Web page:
The so-called "human element" that Major League Baseball would have you believe is so essential to the spirt of the game was all over the place in Queens on Friday night when Johan Santana threw the first no-hitter in the 51-year history of the New York Mets.
It was present in the euphoric reaction of the fans at Citi Field to a moment that many of them thought might never come. It was reflected in the glassy eyes of Mets skipper Terry Collins as he watched his "hero" pitch the ninth. You could see it in the steely nonchalance of Santana as he worked those final frames as if they were any other. You could certainly see it in the actions of that exuberant fan who charged onto the field to join in the celebration after Santana struck out David Freese to indelibly etch his name into Mets annals.
And, perhaps most conspicuously, the "human element" was on display during the top of the sixth inning when third base umpire Adrian Johnson incorrectly ruled a hit by Carlos Beltran to be a foul ball. Batting from the right side, Beltran turned on the ball and rifled it up the line. The ball bounced on the white line hemming in the infield, sending chalk flying. The ball was fair. It was a hit, likely a double. But it was called foul, enabling Santana to keep the no-hit bid alive.
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This error by Johnson brought out the human element in Cardinals third base coach Jose Oquendo, who began barking about the play immediately. Beltran then knocked an ensuing pitch a few feet in from the line where it could be fielded by David Wright, who threw to first to record the first out of the inning. Santana would record 11 more outs before his historic task was accomplished. Afterwards, everyone was asked about the play.
"It was in front of his face, and he called it foul. I thought it was a fair ball," Beltran told reporters. "At the end of the day, one hit wasn't going to make a difference in the ballgame. We needed to score more runs and we didn't do that."
Given how well Santana was pitching, Beltran is very likely correct when he notes that one hit wasn't going to make a difference in the outcome of the game. Could the Cardinals really have built a rally? But for Santana, the Mets, and the franchise's fans, that hit would have made all the difference.
"The umpire made his call and that was the end of it," Santana said when asked about the play.
On Saturday morning, the St. Louis Dispatch didn't seem to quite agree with Santana that the call "was the end of it." The front page of the Sports section featured a headline questioning the integrity of the Santana's accomplishment.
The last time that a blown call factored into a classic pitching performance was when Jim Joyce botched a call that should have ended what should have been a perfect game in June 2010. To his credit, Joyce immediately admitted to his blunder, seemingly genuinely distraught that he had factored into the outcome of the game in such dramatic fashion. After that epic first base fail, the calls for expanded instant replay were loud and clear.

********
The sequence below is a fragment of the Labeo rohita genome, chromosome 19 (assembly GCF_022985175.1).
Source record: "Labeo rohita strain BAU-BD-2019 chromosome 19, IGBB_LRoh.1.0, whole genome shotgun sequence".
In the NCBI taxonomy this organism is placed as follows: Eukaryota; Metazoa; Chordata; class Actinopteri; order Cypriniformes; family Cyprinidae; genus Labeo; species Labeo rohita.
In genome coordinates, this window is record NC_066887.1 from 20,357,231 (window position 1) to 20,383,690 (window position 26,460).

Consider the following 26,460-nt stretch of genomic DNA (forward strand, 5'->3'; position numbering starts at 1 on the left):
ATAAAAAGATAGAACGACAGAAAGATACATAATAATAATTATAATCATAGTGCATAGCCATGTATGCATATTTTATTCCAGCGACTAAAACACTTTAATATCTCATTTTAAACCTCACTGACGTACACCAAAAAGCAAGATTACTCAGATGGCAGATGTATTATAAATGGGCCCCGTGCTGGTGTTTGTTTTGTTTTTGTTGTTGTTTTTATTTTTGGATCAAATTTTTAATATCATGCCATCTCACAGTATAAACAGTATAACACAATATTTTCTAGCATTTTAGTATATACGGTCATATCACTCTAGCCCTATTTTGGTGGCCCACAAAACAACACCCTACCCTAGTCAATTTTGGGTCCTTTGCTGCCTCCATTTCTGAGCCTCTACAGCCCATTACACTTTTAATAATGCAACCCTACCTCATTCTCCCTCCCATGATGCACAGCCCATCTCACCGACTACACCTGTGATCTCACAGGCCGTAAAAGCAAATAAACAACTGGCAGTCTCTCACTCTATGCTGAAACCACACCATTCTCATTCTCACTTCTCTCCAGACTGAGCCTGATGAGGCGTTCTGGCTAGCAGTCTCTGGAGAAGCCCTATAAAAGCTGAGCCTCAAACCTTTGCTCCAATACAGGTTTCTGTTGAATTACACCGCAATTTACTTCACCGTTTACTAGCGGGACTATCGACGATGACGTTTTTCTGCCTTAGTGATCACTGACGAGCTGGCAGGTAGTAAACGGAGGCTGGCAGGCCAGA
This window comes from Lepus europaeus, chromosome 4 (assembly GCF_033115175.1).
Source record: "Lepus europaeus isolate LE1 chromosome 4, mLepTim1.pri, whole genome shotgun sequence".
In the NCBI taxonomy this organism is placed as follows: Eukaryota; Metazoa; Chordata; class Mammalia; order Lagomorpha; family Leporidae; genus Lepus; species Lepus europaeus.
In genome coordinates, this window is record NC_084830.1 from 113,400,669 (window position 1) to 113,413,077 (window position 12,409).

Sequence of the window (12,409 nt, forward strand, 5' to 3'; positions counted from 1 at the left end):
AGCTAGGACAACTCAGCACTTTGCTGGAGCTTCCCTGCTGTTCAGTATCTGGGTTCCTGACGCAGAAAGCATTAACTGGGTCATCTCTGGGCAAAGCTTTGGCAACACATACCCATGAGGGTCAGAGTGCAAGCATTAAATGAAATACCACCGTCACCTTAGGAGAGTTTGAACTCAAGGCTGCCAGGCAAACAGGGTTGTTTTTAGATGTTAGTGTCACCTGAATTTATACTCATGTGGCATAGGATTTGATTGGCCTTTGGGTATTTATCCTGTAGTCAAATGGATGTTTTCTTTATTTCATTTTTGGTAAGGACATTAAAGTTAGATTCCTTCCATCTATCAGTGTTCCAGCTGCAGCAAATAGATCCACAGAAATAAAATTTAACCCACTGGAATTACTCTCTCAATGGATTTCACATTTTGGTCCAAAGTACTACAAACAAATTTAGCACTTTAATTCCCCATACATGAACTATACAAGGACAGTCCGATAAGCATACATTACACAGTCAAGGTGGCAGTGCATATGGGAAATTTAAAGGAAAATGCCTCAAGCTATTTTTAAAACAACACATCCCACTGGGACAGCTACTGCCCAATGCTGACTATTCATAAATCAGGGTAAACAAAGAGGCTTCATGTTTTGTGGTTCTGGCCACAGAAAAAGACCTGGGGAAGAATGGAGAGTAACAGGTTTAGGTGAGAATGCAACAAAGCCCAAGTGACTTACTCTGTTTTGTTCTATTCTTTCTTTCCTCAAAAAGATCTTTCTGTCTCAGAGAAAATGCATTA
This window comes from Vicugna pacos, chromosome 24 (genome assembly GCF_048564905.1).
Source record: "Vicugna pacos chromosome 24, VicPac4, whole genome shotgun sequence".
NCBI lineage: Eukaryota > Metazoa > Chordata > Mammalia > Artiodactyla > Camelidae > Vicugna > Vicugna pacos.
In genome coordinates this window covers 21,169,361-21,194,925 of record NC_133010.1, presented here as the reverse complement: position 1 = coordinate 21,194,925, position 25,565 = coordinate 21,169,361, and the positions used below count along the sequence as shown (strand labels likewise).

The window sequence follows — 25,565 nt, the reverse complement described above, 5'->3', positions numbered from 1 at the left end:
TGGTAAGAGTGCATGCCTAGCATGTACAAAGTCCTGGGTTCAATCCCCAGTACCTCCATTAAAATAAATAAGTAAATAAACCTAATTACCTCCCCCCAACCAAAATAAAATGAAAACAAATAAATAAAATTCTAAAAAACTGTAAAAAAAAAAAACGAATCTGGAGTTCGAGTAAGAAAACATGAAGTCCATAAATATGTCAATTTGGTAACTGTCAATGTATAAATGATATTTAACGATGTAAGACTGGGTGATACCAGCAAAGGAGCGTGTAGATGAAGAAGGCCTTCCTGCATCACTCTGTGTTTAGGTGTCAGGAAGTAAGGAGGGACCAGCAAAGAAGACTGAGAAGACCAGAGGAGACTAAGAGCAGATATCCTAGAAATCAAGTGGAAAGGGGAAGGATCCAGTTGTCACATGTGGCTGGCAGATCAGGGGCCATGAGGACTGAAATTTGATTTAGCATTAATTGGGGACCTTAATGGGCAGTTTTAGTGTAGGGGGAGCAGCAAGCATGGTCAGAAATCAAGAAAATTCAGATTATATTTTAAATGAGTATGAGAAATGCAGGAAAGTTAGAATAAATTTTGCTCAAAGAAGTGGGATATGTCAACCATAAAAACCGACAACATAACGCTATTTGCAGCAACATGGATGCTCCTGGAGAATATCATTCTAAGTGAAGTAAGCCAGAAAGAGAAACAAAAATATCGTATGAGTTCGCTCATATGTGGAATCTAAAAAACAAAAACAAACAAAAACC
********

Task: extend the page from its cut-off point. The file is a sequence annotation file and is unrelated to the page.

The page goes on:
"As Jim Joyce said in his postgame comments, there is no dispute that last night's game should have ended differently," MLB Commissioner Bud Selig said in a statement. "While the human element has always been an integral part of baseball, it is vital that mistakes on the field be addressed. Given last night's call and other recent events, I will examine our umpiring system, the expanded use of instant replay and all other related features."
After a missed call at home plate decided the outcome of an extra-inning game between the Pirates and the Braves in July 2011, Joe Torre, in his capacity as Executive Vice President for Baseball Operations, again referenced the "human element" of the game.
"I have heard many discussions on umpiring and technology over the past two years, including both the pros and the cons of expanding replay," Torre said in statement, via Hardball Talk. "However, most in the game recognize that the human element always will be part of baseball and instant replay can never replace all judgment calls by umpires."
In the case of the Armando Galarraga near-perfect game (which has it's own Wikipedia page), the human element cost a player what would likely have been the crowning achievement of his career. In the case of the Braves-Pirates game, the human element seemed to cost a team a win. But in Santana's case, the ramifications of the mistake were entirely different. The gaffe enabled something "amazing," as Johan put it, to happen. Does that make a difference? MLB didn't alter the outcomes of those other two games involving incorrect calls by an umpire and it would be shocking if they did anything here.
But Should Johan's no-hitter count? Is the St. Louis Dispatch right about its asterisk? Or should fans focus on the human element displayed when Mets outfielder Mike Baxter sacrificed his body, running into the wall, to make a key catch in the game?
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